I have a decent understanding of regular languages, CFLs and r.e. sets from a course in computer science theory. I'm just learning about the Chomsky hierarchy.

As an English speaker, I have a somewhat intuitive sense of why natural language is not regular. For instance, you could have sentences such as "the cat ran" => "the cat [who lived in London] ran" => "the cat [who lived in London [but traveled to France]] ran" ... each time you recursively expand the string, a subject just agree with an object. In general, you need something more powerful than a regular language to capture strings like {w | 0^n,1^n }. Thus, intuitively, it makes sense that you'd need something like a CFL to generate potentially infinite strings.

But why do linguists think CFL are insufficient? Related: does anyone thing that natural language is actually r.e?


2 Answers 2


I don't personally believe that CFL are insufficient, but among linguists who care about weak generative capacity (probably most don't care about the issue), the consensus seems to be that they are. The usual reference given is an article by Peter Shieber, which is online here, and which is, in my opinion, an admirable work of scholarship. (Which doesn't make it right, of course.)

So far as I know, the case rests on the grammaticality of unbounded cross-serial dependencies in certain natural languages, see Cross-serial dependencies. Or, one might refer to them as "respectively constructions".

A conceptual example would be "John smoked, ate, and drank cigars, caviar, and brandy, respectively", supposing that is interpreted as meaning "John smoked cigars, John ate caviar, and John drank brandy". The problem is getting the verbs to pair up with the objects that they go with. What seems to be a corresponding problem with CFL is generating "copy" languages, which have sentences with two consecutive copies of the same string, which is provably impossible in general.

So far (you're probably thinking) this seems to be an imaginary problem, since the English example I gave above is not actually grammatical. If by proposing CFL for natural languages, we predict that natural languages cannot have such constructions, that would seem to be a good thing.

The problem is that some other languages do seem to have such constructions. Shieber described a Swiss-German dialect, and others have since been found. So even if it happens that English doesn't have cross-serial constructions, since we're interested in human language in general, we have to give up on CFL as a general model.

I don't, myself, think this argument has any force, since the only real prediction that CFL makes is that the depth of cross-serial constructions must be bounded and that the greater the depth of the cross-serial construction the more complex the CFL must be to emulate it. That is the situation in Swiss-German, in Shieber's account. Two-depth CS constructions are accepted by all, three-depth ones by some, but four-depth ones are not accepted by anyone. So, in my view, the facts actually support the theory that natural languages are context free, rather than showing that they are not.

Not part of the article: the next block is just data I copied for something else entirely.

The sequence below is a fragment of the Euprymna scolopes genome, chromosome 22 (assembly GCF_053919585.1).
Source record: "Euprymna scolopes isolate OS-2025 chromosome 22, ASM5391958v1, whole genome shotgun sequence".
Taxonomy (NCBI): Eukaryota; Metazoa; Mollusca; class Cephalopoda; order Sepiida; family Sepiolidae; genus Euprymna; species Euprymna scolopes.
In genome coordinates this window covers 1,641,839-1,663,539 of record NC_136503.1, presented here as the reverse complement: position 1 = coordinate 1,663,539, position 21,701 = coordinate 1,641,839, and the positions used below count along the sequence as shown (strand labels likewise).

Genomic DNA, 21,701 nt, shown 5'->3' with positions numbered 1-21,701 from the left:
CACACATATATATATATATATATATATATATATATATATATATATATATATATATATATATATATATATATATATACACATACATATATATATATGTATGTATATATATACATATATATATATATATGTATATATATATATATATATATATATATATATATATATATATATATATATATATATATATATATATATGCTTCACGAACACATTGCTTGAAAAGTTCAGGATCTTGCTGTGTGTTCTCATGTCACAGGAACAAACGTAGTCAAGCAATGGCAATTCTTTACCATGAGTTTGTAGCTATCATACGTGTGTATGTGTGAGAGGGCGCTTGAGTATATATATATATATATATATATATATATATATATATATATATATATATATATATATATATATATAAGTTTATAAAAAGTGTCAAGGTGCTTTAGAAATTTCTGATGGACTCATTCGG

On your last question, yes, quite a few people believe that natural language is r.e., recursively enumerable, i.e., since all the languages in the Chomsky hierarchy are r.e. One of the dissidents, I believe, would be C. F. Hockett, who proposed in The State of the Art, reviewed here by Chuck Fillmore, that human languages do not have definite systems of the sort that Chomsky assumes.


One example is generating relative clauses parses with an intuitive structure. In a CFG, we'd need to define new rules to deal with the syntax of the relative clause in the following sentence, since "saw", a transitive verb, isn't taking an object in the expected position (this would give us a grammar that has the same weak generative capacity as what we desire, but not the same strong generative capacity).

The boy that I saw cried.

We could get around this by defining a whole new set of rules for each subcategorization verb type when it appears inside a relative clause, but this gets messy. On the other hand, a mildly context sensitive formalism like CCG lets us produce the desired parse without having to define any new syntactic categories. In the following derivation, we achieve this with type-raising going from line 1 to 2:

the : boy : that : I : saw : cried

NP / N : N : (NP \ NP) / (S / NP) : NP : (S \ NP) / NP : S \ NP (1)

NP / N : N : (NP \ NP) / (S / NP) : S / NP : S \ NP (2)

NP / N : N : (NP \ NP) : S \ NP

NP : (NP \ NP) : S \ NP

NP : S \ NP


It's worth noting that recovering the semantics for such sentences from a parse becomes much simpler once we move up to CCG.

  • No, the method of slash categories doesn't "get messy" with relative clauses; on the contrary, Gazdar shows that both Ross's Coordinate Structure Constraint and his across-the-board condition are predicted. Defining a finite number of "new" categories is not a problem in CFG, since since the theory requires merely that non-terminal symbols and rules be finite.
    – Greg Lee
    Apr 20, 2017 at 21:46
  • Yes, of course it's possible to write a CFG that accepts relative clauses because the set of categories is still finite, but we can't get the same semantically motivated parse structure that we can achieve with CCGs (weak generative capacity versus strong generative capacity). Apr 20, 2017 at 21:59

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